Are you thinking about visiting Spain’s 3rd largest city? After Madrid and Barcelona, Valencia is the next largest city and it is located on the east coast, less than 230 miles from the capital city. It is a popular place to visit, it has amazing weather all year-round and has spectacular sandy beaches that overlook the Mediterranean Sea.Valencia, also has some historical gems within the city border.
Where to Stay
Catalonia Excelsior is a luxurious 3-star hotel, located incredibly close to the city’s town hall and historic centre. You can have great access to the city and a warm bed for €75/night. If walking the streets of Valencia don’t keep you trim you can also visit the hotel gym, which has recently been refurbished.
The Ilunion Agua 3 Hotel, has suitable rooms from €68/night and it located within the art and science area of Valencia. For all the museum and gallery lovers, this could be a great place for you.
For more accommodation advice, check out the ‘Don’ts’ section below.
Getting Around Valencia
A great way to get around the city and save some cash is to get the Valencia Tourist Card: Freedom of Movement. As city discount cards go, this is a good one because it includes FREE public transport (buses, metros and trams), FREE entry to public museums and monuments, plus exclusive discounts to València's main tourist attractions and also receive a city map. Your choice of cards is 24h (€15), 48h (€20)or 72h (€25). If this covers your entire stay, great! If not it’s a fabulous way to navigate the city and get to grips with its layout.For a 10% discount buy online.
Like all Spanish cities, Valencia has the workers lunch, which is usually very affordable, tasty and filling. Keep a look out for blackboards that read ‘Menu del Dia,’ before the lunchtime rush begins. TheMuseo de Prehistoria, serves a lovely 3 course meal from 2pm and it’s only €10. It will keep you going until dinnertime at around 9pm.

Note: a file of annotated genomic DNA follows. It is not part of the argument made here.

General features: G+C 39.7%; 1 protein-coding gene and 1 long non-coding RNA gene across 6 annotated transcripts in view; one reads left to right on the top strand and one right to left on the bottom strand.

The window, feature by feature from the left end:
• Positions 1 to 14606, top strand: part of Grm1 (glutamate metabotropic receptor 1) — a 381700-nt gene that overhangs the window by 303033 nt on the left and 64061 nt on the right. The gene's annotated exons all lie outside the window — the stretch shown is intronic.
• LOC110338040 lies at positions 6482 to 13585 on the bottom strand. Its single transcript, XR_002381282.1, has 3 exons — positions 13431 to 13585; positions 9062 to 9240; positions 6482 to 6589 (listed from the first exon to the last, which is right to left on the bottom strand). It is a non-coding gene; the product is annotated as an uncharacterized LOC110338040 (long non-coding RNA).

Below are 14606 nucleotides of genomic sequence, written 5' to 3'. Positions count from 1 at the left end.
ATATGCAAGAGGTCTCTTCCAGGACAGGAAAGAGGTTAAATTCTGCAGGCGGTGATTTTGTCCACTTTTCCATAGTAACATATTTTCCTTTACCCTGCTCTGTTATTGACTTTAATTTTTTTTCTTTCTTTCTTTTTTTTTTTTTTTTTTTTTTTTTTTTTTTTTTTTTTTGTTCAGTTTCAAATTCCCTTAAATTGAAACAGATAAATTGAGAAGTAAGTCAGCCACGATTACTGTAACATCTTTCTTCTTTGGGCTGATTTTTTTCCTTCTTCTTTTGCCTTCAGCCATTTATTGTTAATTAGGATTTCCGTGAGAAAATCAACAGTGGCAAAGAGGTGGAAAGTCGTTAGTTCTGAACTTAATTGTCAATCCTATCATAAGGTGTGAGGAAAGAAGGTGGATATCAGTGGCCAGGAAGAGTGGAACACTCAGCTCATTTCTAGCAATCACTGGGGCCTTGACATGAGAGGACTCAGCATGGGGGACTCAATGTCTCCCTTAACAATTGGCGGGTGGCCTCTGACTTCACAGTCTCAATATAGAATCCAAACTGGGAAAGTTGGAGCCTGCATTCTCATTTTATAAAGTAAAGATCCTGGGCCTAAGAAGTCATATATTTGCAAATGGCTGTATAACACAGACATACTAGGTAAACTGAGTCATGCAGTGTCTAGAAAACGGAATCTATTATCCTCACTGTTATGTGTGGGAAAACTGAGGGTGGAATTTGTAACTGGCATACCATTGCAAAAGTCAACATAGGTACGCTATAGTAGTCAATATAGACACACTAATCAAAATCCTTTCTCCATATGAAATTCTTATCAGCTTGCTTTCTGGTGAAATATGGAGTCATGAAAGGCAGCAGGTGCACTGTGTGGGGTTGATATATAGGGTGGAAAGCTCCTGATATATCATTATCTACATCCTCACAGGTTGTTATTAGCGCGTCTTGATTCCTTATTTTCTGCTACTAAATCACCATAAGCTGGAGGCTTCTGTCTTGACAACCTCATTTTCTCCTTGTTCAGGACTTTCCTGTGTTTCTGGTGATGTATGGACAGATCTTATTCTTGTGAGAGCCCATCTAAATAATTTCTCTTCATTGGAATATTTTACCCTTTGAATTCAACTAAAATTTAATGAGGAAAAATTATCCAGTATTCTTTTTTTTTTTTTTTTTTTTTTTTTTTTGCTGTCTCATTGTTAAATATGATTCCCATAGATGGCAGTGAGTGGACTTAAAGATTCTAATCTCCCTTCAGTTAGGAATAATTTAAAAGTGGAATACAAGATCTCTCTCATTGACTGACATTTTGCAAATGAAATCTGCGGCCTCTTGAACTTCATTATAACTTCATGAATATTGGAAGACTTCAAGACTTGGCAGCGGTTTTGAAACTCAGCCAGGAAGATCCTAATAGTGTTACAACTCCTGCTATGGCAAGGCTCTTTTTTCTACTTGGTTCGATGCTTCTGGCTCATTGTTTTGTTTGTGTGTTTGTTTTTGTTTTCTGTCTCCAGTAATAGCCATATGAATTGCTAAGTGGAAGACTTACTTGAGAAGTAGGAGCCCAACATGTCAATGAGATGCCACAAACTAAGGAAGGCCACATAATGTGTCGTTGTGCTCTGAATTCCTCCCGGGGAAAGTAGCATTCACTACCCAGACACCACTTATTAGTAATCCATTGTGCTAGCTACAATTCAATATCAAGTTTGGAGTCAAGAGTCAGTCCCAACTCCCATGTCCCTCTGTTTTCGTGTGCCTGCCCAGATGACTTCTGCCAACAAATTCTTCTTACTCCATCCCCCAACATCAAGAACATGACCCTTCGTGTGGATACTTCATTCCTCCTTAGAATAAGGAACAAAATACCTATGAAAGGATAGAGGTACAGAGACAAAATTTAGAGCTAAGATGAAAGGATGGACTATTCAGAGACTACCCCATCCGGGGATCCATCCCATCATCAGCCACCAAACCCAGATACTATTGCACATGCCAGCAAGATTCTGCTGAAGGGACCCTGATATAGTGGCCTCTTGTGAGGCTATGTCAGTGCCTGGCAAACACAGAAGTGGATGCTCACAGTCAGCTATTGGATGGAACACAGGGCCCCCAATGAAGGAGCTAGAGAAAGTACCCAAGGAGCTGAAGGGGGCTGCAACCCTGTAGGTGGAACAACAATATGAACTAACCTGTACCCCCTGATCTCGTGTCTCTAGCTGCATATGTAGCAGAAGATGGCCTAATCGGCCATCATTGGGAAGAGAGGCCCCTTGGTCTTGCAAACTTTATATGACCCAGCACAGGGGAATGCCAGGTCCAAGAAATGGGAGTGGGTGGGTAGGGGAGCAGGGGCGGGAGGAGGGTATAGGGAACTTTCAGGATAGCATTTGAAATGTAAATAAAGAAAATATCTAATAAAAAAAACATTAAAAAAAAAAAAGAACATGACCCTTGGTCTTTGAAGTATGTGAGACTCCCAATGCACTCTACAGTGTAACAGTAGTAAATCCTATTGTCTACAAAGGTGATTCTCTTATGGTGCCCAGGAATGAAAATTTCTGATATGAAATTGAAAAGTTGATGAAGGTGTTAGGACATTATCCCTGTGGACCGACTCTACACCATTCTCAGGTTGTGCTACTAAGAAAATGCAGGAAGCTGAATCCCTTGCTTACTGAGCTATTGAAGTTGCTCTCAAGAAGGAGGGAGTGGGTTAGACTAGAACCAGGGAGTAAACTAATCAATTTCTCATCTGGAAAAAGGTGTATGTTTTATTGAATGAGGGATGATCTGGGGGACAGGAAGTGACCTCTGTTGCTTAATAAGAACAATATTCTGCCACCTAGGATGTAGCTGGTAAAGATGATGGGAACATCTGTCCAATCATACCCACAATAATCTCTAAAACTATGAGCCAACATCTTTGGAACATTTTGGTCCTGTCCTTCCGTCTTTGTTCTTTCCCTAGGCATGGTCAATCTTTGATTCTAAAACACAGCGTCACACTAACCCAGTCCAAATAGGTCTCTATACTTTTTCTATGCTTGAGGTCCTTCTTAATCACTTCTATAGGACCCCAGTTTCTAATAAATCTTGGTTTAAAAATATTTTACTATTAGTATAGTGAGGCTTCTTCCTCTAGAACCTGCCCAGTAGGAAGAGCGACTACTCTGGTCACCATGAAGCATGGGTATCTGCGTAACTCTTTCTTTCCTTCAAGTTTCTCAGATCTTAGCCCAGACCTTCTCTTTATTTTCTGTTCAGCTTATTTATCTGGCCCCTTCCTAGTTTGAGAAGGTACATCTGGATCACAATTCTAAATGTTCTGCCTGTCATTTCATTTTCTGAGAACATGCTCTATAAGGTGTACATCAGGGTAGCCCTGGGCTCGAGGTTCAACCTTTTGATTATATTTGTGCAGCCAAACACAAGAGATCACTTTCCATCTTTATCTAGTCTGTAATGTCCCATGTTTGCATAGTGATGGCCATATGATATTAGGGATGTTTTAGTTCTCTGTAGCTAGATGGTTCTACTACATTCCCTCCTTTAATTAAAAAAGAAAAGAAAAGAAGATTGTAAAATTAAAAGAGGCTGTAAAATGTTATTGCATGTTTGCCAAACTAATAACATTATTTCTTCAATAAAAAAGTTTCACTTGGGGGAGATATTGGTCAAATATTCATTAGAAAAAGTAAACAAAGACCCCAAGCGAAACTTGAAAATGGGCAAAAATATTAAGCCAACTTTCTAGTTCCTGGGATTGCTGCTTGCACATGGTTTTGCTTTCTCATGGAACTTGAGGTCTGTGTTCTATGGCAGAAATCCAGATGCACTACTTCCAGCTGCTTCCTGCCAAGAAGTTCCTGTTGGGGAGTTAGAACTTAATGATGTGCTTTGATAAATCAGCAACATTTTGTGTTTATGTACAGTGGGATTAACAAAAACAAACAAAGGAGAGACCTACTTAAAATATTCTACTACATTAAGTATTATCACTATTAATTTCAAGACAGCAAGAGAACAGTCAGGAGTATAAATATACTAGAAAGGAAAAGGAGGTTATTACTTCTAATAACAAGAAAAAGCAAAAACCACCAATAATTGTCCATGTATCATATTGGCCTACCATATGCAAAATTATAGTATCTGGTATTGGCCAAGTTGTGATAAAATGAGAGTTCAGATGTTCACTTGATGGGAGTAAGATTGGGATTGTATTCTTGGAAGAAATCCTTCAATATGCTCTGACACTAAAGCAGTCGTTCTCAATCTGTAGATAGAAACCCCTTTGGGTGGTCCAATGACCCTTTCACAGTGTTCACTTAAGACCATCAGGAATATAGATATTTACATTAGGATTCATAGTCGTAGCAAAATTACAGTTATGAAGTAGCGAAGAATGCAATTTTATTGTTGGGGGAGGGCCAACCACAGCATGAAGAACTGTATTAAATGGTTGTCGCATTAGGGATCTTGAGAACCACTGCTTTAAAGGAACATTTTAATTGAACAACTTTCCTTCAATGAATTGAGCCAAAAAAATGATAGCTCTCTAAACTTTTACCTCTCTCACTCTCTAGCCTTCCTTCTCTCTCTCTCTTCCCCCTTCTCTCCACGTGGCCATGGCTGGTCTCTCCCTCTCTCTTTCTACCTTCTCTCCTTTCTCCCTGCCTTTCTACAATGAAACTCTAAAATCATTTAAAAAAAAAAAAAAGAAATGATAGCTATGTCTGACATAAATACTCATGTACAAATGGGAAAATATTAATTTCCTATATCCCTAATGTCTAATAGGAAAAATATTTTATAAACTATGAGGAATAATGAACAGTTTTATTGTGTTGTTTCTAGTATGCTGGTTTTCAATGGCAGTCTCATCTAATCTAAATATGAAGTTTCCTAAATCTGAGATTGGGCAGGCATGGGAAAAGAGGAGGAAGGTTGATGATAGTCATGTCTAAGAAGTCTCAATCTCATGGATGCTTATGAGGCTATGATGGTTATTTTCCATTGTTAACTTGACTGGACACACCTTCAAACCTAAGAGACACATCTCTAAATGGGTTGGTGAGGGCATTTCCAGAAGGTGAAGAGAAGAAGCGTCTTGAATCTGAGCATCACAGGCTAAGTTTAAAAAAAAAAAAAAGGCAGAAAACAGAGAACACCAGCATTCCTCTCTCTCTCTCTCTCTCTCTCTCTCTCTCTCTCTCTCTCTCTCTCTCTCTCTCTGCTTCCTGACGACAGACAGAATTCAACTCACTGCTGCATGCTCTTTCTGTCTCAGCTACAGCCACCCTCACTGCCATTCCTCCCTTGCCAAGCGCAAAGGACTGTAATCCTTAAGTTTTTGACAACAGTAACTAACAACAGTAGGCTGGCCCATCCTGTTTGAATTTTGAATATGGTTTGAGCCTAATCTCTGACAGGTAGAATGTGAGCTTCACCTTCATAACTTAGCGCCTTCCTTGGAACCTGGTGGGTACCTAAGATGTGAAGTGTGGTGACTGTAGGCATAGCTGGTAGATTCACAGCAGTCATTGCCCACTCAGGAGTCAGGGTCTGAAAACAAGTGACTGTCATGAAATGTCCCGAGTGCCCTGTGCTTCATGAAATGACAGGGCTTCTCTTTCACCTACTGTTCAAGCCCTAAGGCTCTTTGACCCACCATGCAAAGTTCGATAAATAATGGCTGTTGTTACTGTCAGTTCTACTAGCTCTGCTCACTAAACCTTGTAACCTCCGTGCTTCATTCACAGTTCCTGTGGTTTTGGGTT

Your food budget is the one thing to never skimp on in Valencia. The city is famous for top-quality seafood, which rarely comes cheap. But there are also many cafes and restaurant that serve affordable seafood dishes. Seafood dishes are particularly expensive by the beach as these restaurant target tourists, so stay clear. Instead fill up with a variety of tapas, which cost €6 for 3 or 4.
Visit the Museum of Modern Art, it contains multiple works of art from native Valencians. See how the locals interpret their city, childhood and national events.
If transport is not an important factor during your visit to Valencia. Perhaps, the 7-day Valencia Tourist Card, €12, is better suited to your requirements. This card does NOT include the unlimited free public transport, so I hope you packed your comfy shoes. But it does include a 90-minute Tourist Bus Tour. You can choose to visit Valencia monuments or Valencia by the Beach.
Do schedule your visit to coincide with the world-famous tomato throwing festival in Bunol. The event takes place on the last Wednesday of August and is only 24 miles from Valencia. You could rent a car.
Take a €1.50 city bus to the lagoon of Albufera. It is situated within an attractive national park, where you can take a boat ride and escape the city bustle for a few hours. Spain’s natural beauty is more than equal to the excitement of its cities.
Stand in the centre of Plaza de la Virgin and take a few moments to admire the cathedral and gothic architecture.
Do cross Calatrava’s Bridge. Much of Valencia’s styling is traditional or gothic. But this bridge shows a modern side of Valencia. This is one of the special aspects of Valencia as it balances the old and the new very well.
When searching for a place to stay, don’t only consider hotels. In Spain, many hostels are private and they set themselves to a high standard, on a par with some hotels. They are not like abackpackers’ hostel.
Don’t wear your favourite clothes to the world largest tomato fight, La Tomatina.
Don’t rush around the city. Valencia is to be explored at a leisurely pace because the city offers so much interesting detail on every corner.